3.—A Japanese site with an interactive map server that allows you to pick out a region of interest anywhere in the world and display computer forecast fields for the area. The number of fields is limited, but “dew point depression” at several levels in the atmosphere (850, 700, 500 mb) will give an indication of where the model is predicting high levels of atmospheric moisture.
  4.—A University of Wyoming site that allows you to select from several locations around the globe and obtain model data for that area. In particular, model output is available for China, the polar seas, and a large part of western Russia. While cloud cover is not one of the selectable elements, users can map the relative humidity at several atmospheric levels. Forecasts out to 180 hours are available.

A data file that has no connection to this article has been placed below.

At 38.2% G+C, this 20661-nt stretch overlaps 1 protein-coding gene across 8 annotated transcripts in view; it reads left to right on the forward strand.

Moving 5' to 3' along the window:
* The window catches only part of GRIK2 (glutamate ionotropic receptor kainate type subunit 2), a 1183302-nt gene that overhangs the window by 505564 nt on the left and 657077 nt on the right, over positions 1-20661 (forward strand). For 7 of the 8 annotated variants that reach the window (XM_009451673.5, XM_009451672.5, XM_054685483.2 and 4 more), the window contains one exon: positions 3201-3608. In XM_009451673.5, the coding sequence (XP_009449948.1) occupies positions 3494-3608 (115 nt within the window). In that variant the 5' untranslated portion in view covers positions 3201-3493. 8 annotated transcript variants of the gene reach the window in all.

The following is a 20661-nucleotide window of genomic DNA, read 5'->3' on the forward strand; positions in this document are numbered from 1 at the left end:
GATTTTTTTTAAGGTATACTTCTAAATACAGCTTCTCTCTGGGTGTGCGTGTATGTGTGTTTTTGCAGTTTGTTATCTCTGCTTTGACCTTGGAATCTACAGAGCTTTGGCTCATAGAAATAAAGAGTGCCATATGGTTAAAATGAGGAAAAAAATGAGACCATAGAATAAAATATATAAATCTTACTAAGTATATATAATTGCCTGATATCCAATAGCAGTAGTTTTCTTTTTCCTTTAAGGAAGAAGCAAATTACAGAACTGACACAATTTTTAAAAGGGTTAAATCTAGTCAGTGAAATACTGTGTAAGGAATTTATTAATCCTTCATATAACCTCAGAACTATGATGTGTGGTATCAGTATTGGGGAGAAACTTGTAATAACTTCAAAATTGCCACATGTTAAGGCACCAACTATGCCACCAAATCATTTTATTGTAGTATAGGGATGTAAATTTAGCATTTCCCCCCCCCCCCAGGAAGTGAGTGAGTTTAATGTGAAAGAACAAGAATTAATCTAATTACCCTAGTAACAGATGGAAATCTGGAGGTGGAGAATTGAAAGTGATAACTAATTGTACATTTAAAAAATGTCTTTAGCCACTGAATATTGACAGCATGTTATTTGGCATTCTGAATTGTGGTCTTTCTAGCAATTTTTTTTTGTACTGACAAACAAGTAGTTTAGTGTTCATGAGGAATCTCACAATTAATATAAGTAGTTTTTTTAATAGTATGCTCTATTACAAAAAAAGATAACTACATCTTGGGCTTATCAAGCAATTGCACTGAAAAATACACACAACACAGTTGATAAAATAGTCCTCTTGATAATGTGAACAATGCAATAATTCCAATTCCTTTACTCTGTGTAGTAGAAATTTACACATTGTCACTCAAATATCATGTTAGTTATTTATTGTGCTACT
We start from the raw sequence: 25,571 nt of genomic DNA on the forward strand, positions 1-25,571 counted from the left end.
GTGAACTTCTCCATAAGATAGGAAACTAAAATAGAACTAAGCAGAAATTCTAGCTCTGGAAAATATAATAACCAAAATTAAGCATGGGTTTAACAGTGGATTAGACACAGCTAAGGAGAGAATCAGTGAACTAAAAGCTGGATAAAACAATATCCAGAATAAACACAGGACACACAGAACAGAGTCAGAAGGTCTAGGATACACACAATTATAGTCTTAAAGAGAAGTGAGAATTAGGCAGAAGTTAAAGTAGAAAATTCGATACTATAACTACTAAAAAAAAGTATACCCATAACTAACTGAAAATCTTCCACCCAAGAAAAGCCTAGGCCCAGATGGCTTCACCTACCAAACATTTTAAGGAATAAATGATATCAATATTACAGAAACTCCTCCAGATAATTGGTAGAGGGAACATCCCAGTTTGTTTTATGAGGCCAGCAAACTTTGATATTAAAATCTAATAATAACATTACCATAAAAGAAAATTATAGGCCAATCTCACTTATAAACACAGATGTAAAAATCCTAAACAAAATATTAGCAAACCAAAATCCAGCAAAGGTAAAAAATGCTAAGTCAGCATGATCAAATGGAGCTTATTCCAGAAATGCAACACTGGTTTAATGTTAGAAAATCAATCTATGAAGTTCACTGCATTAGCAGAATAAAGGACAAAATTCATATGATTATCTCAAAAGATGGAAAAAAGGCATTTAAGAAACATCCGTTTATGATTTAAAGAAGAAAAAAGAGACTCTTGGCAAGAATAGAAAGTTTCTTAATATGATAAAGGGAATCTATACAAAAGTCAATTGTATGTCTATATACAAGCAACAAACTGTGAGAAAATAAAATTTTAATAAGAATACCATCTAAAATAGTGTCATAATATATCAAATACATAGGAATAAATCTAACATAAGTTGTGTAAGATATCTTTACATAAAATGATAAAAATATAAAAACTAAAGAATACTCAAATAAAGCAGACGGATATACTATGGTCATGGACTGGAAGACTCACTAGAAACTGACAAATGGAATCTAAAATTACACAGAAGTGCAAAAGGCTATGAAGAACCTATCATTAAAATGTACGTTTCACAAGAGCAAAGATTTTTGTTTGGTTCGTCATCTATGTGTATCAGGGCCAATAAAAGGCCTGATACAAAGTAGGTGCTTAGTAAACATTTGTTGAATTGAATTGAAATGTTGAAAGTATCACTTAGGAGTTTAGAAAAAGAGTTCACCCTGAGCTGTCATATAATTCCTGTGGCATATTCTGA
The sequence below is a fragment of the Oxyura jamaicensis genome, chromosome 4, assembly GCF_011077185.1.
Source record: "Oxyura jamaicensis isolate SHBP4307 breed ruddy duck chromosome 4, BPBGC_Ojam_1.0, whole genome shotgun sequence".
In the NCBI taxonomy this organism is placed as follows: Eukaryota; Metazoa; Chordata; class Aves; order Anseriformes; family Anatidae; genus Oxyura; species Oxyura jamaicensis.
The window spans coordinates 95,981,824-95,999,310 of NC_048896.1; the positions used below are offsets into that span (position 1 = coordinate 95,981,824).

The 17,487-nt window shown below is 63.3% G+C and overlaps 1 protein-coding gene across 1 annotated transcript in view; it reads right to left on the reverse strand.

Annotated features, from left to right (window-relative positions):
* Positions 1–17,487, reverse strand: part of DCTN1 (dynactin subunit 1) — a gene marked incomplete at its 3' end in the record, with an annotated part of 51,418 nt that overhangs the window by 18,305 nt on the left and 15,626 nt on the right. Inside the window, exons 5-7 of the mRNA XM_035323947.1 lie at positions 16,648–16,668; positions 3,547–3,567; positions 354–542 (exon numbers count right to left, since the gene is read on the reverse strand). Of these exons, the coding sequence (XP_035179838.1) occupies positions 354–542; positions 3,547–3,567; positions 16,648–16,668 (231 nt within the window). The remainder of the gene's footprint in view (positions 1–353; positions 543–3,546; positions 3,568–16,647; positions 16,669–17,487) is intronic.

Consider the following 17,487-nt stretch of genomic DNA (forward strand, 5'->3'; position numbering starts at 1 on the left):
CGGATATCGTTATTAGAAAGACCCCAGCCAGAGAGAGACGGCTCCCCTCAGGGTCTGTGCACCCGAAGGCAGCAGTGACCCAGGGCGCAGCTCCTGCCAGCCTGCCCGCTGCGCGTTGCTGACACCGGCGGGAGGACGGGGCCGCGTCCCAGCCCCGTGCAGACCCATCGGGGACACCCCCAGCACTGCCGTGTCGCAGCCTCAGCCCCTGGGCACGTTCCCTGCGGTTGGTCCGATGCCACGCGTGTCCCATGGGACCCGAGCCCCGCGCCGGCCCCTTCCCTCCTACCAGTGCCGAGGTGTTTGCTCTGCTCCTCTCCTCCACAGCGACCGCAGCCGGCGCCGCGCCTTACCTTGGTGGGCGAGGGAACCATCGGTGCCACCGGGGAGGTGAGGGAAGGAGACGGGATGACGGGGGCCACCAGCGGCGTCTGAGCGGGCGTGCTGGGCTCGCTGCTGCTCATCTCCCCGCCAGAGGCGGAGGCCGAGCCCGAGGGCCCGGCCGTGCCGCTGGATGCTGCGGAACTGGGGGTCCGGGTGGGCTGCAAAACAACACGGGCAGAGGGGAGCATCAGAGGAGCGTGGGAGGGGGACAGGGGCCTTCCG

2.11 Summary

The weather options for the 2008 eclipse are limited: the best prospects are in southern Russia or northern China. By selecting a site along the shores of the Novosibirsk Reservoir or in the Altay Mountains near the Mongolian border, the climatological probability of seeing the eclipse may reach as high as 60% in Russia. In China, where a rugged terrain brings more cloudiness than suggested by the climate observing sites, the probability is likely in the 70% range. Elsewhere, eclipse chasers will have to trade grand Arctic and Siberian adventures and spectacular scenery for poorer weather prospects.

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2008 Mar 12